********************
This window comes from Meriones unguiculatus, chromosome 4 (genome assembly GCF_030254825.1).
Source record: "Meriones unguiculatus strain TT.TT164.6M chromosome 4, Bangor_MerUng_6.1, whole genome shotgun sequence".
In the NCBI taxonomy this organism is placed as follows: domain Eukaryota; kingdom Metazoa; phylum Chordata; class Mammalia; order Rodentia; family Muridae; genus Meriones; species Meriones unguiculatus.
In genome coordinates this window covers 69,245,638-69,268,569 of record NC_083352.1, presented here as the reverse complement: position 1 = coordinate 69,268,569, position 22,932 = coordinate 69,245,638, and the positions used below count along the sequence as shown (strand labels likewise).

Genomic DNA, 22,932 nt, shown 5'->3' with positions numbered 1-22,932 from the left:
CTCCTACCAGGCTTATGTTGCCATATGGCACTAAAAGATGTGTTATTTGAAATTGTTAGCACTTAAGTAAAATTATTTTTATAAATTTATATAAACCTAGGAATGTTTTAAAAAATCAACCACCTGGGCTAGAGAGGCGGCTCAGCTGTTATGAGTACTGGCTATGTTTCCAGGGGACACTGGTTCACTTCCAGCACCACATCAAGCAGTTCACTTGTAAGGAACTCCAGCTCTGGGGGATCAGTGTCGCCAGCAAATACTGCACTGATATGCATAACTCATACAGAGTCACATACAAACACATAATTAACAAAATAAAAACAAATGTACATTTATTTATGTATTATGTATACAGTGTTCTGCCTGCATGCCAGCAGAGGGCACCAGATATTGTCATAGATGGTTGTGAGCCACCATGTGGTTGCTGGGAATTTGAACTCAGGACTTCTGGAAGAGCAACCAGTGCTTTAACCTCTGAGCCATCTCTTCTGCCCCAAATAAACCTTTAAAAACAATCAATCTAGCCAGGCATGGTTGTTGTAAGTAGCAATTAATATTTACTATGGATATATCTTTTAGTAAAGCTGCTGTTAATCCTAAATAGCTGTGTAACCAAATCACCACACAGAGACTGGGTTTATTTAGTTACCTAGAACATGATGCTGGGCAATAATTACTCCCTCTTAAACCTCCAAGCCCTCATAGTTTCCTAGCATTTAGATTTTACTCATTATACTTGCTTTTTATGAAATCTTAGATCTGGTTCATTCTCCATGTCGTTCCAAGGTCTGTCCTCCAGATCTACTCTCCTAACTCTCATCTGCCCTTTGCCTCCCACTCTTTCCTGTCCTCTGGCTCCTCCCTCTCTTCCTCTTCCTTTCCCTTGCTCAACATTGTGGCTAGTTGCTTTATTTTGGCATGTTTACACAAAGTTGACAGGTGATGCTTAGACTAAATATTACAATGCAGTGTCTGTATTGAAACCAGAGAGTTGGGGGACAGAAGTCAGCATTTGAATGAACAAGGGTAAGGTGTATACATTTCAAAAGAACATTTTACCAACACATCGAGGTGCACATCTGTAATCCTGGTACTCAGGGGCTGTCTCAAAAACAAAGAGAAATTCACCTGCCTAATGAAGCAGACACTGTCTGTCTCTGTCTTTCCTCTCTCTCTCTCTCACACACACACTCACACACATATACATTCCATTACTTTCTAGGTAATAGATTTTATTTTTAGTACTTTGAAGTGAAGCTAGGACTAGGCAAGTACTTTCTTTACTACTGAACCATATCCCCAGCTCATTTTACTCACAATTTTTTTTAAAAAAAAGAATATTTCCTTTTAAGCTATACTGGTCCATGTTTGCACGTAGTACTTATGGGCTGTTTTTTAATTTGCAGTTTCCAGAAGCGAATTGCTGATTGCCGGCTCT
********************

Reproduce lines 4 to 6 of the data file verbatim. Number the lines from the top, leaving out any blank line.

In genome coordinates this window covers 69,245,638-69,268,569 of record NC_083352.1, presented here as the reverse complement: position 1 = coordinate 69,268,569, position 22,932 = coordinate 69,245,638, and the positions used below count along the sequence as shown (strand labels likewise).

Genomic DNA, 22,932 nt, shown 5'->3' with positions numbered 1-22,932 from the left:
CTCCTACCAGGCTTATGTTGCCATATGGCACTAAAAGATGTGTTATTTGAAATTGTTAGCACTTAAGTAAAATTATTTTTATAAATTTATATAAACCTAGGAATGTTTTAAAAAATCAACCACCTGGGCTAGAGAGGCGGCTCAGCTGTTATGAGTACTGGCTATGTTTCCAGGGGACACTGGTTCACTTCCAGCACCACATCAAGCAGTTCACTTGTAAGGAACTCCAGCTCTGGGGGATCAGTGTCGCCAGCAAATACTGCACTGATATGCATAACTCATACAGAGTCACATACAAACACATAATTAACAAAATAAAAACAAATGTACATTTATTTATGTATTATGTATACAGTGTTCTGCCTGCATGCCAGCAGAGGGCACCAGATATTGTCATAGATGGTTGTGAGCCACCATGTGGTTGCTGGGAATTTGAACTCAGGACTTCTGGAAGAGCAACCAGTGCTTTAACCTCTGAGCCATCTCTTCTGCCCCAAATAAACCTTTAAAAACAATCAATCTAGCCAGGCATGGTTGTTGTAAGTAGCAATTAATATTTACTATGGATATATCTTTTAGTAAAGCTGCTGTTAATCCTAAATAGCTGTGTAACCAAATCACCACACAGAGACTGGGTTTATTTAGTTACCTAGAACATGATGCTGGGCAATAATTACTCCCTCTTAAACCTCCAAGCCCTCATAGTTTCCTAGCATTTAGATTTTACTCATTATACTTGCTTTTTATGAAATCTTAGATCTGGTTCATTCTCCATGTCGTTCCAAGGTCTGTCCTCCAGATCTACTCTCCTAACTCTCATCTGCCCTTTGCCTCCCACTCTTTCCTGTCCTCTGGCTCCTCCCTCTCTTCCTCTTCCTTTCCCTTGCTCAACATTGTGGCTAGTTGCTTTATTTTGGCATGTTTACACAAAGTTGACAGGTGATGCTTAGACTAAATATTACAATGCAGTGTCTGTATTGAAACCAGAGAGTTGGGGGACAGAAGTCAGCATTTGAATGAACAAGGGTAAGGTGTATACATTTCAAAAGAACATTTTACCAACACATCGAGGTGCACATCTGTAATCCTGGTACTCAGGGGCTGTCTCAAAAACAAAGAGAAATTCACCTGCCTAATGAAGCAGACACTGTCTGTCTCTGTCTTTCCTCTCTCTCTCTCTCACACACACACTCACACACATATACATTCCATTACTTTCTAGGTAATAGATTTTATTTTTAGTACTTTGAAGTGAAGCTAGGACTAGGCAAGTACTTTCTTTACTACTGAACCATATCCCCAGCTCATTTTACTCACAATTTTTTTTAAAAAAAAGAATATTTCCTTTTAAGCTATACTGGTCCATGTTTGCACGTAGTACTTATGGGCTGTTTTTTAATTTGCAGTTTCCAGAAGCGAATTGCTGATTGCCGGCTCT